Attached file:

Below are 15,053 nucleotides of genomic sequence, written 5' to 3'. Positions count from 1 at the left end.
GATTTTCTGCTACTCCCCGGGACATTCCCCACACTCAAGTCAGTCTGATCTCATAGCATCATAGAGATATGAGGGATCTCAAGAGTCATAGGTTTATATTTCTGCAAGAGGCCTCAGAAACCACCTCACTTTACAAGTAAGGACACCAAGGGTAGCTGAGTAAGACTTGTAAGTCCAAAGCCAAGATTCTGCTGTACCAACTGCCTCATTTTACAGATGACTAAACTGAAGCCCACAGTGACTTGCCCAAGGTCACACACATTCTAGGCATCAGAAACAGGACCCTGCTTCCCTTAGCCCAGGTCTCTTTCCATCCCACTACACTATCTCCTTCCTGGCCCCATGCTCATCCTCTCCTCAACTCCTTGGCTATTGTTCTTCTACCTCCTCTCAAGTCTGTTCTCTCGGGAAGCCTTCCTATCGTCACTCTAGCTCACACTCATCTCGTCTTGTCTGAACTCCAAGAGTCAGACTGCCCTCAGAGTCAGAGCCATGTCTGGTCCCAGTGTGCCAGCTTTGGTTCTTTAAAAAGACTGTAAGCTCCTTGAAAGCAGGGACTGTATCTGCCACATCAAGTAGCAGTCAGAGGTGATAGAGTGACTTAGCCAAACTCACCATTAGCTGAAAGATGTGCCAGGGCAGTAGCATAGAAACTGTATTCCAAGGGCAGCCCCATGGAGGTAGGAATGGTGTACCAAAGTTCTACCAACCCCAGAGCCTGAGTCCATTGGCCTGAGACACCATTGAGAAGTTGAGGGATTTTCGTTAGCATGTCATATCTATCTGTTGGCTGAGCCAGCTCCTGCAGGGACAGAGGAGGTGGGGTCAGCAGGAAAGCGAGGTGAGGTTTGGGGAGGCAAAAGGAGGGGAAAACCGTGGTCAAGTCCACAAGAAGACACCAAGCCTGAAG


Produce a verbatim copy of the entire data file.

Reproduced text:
Below are 15,053 nucleotides of genomic sequence, written 5' to 3'. Positions count from 1 at the left end.
GATTTTCTGCTACTCCCCGGGACATTCCCCACACTCAAGTCAGTCTGATCTCATAGCATCATAGAGATATGAGGGATCTCAAGAGTCATAGGTTTATATTTCTGCAAGAGGCCTCAGAAACCACCTCACTTTACAAGTAAGGACACCAAGGGTAGCTGAGTAAGACTTGTAAGTCCAAAGCCAAGATTCTGCTGTACCAACTGCCTCATTTTACAGATGACTAAACTGAAGCCCACAGTGACTTGCCCAAGGTCACACACATTCTAGGCATCAGAAACAGGACCCTGCTTCCCTTAGCCCAGGTCTCTTTCCATCCCACTACACTATCTCCTTCCTGGCCCCATGCTCATCCTCTCCTCAACTCCTTGGCTATTGTTCTTCTACCTCCTCTCAAGTCTGTTCTCTCGGGAAGCCTTCCTATCGTCACTCTAGCTCACACTCATCTCGTCTTGTCTGAACTCCAAGAGTCAGACTGCCCTCAGAGTCAGAGCCATGTCTGGTCCCAGTGTGCCAGCTTTGGTTCTTTAAAAAGACTGTAAGCTCCTTGAAAGCAGGGACTGTATCTGCCACATCAAGTAGCAGTCAGAGGTGATAGAGTGACTTAGCCAAACTCACCATTAGCTGAAAGATGTGCCAGGGCAGTAGCATAGAAACTGTATTCCAAGGGCAGCCCCATGGAGGTAGGAATGGTGTACCAAAGTTCTACCAACCCCAGAGCCTGAGTCCATTGGCCTGAGACACCATTGAGAAGTTGAGGGATTTTCGTTAGCATGTCATATCTATCTGTTGGCTGAGCCAGCTCCTGCAGGGACAGAGGAGGTGGGGTCAGCAGGAAAGCGAGGTGAGGTTTGGGGAGGCAAAAGGAGGGGAAAACCGTGGTCAAGTCCACAAGAAGACACCAAGCCTGAAG